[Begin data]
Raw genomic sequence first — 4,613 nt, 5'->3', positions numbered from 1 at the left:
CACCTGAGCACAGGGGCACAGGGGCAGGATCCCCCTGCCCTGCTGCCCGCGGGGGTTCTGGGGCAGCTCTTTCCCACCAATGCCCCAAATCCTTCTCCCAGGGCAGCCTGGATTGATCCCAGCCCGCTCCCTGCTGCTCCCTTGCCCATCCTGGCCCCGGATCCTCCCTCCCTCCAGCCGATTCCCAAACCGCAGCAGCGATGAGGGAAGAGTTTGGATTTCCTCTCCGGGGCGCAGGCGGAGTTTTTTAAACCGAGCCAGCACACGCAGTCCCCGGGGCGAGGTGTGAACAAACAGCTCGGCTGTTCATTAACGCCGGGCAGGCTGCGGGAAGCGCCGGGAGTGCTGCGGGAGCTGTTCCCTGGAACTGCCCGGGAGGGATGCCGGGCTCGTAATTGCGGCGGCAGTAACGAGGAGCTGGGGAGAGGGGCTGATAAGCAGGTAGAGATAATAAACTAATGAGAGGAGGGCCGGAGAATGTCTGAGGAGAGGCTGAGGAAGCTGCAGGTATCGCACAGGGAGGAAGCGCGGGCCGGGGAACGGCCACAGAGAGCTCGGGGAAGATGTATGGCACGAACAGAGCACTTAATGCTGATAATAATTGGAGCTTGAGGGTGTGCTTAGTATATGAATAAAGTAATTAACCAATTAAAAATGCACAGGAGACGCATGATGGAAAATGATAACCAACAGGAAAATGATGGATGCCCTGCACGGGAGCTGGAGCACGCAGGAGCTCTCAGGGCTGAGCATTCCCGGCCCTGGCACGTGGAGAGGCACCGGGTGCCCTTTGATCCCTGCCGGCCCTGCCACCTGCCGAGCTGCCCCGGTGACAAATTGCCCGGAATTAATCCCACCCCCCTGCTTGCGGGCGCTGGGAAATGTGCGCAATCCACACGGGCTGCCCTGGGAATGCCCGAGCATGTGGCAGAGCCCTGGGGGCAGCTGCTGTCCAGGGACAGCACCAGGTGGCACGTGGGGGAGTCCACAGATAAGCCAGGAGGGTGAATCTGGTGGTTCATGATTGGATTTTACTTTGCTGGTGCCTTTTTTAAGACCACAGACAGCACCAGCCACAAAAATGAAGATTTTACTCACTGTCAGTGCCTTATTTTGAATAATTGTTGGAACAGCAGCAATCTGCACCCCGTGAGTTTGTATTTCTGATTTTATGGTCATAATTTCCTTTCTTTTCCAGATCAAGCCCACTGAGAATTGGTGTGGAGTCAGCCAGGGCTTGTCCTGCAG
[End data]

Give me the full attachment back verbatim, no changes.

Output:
Raw genomic sequence first — 4,613 nt, 5'->3', positions numbered from 1 at the left:
CACCTGAGCACAGGGGCACAGGGGCAGGATCCCCCTGCCCTGCTGCCCGCGGGGGTTCTGGGGCAGCTCTTTCCCACCAATGCCCCAAATCCTTCTCCCAGGGCAGCCTGGATTGATCCCAGCCCGCTCCCTGCTGCTCCCTTGCCCATCCTGGCCCCGGATCCTCCCTCCCTCCAGCCGATTCCCAAACCGCAGCAGCGATGAGGGAAGAGTTTGGATTTCCTCTCCGGGGCGCAGGCGGAGTTTTTTAAACCGAGCCAGCACACGCAGTCCCCGGGGCGAGGTGTGAACAAACAGCTCGGCTGTTCATTAACGCCGGGCAGGCTGCGGGAAGCGCCGGGAGTGCTGCGGGAGCTGTTCCCTGGAACTGCCCGGGAGGGATGCCGGGCTCGTAATTGCGGCGGCAGTAACGAGGAGCTGGGGAGAGGGGCTGATAAGCAGGTAGAGATAATAAACTAATGAGAGGAGGGCCGGAGAATGTCTGAGGAGAGGCTGAGGAAGCTGCAGGTATCGCACAGGGAGGAAGCGCGGGCCGGGGAACGGCCACAGAGAGCTCGGGGAAGATGTATGGCACGAACAGAGCACTTAATGCTGATAATAATTGGAGCTTGAGGGTGTGCTTAGTATATGAATAAAGTAATTAACCAATTAAAAATGCACAGGAGACGCATGATGGAAAATGATAACCAACAGGAAAATGATGGATGCCCTGCACGGGAGCTGGAGCACGCAGGAGCTCTCAGGGCTGAGCATTCCCGGCCCTGGCACGTGGAGAGGCACCGGGTGCCCTTTGATCCCTGCCGGCCCTGCCACCTGCCGAGCTGCCCCGGTGACAAATTGCCCGGAATTAATCCCACCCCCCTGCTTGCGGGCGCTGGGAAATGTGCGCAATCCACACGGGCTGCCCTGGGAATGCCCGAGCATGTGGCAGAGCCCTGGGGGCAGCTGCTGTCCAGGGACAGCACCAGGTGGCACGTGGGGGAGTCCACAGATAAGCCAGGAGGGTGAATCTGGTGGTTCATGATTGGATTTTACTTTGCTGGTGCCTTTTTTAAGACCACAGACAGCACCAGCCACAAAAATGAAGATTTTACTCACTGTCAGTGCCTTATTTTGAATAATTGTTGGAACAGCAGCAATCTGCACCCCGTGAGTTTGTATTTCTGATTTTATGGTCATAATTTCCTTTCTTTTCCAGATCAAGCCCACTGAGAATTGGTGTGGAGTCAGCCAGGGCTTGTCCTGCAG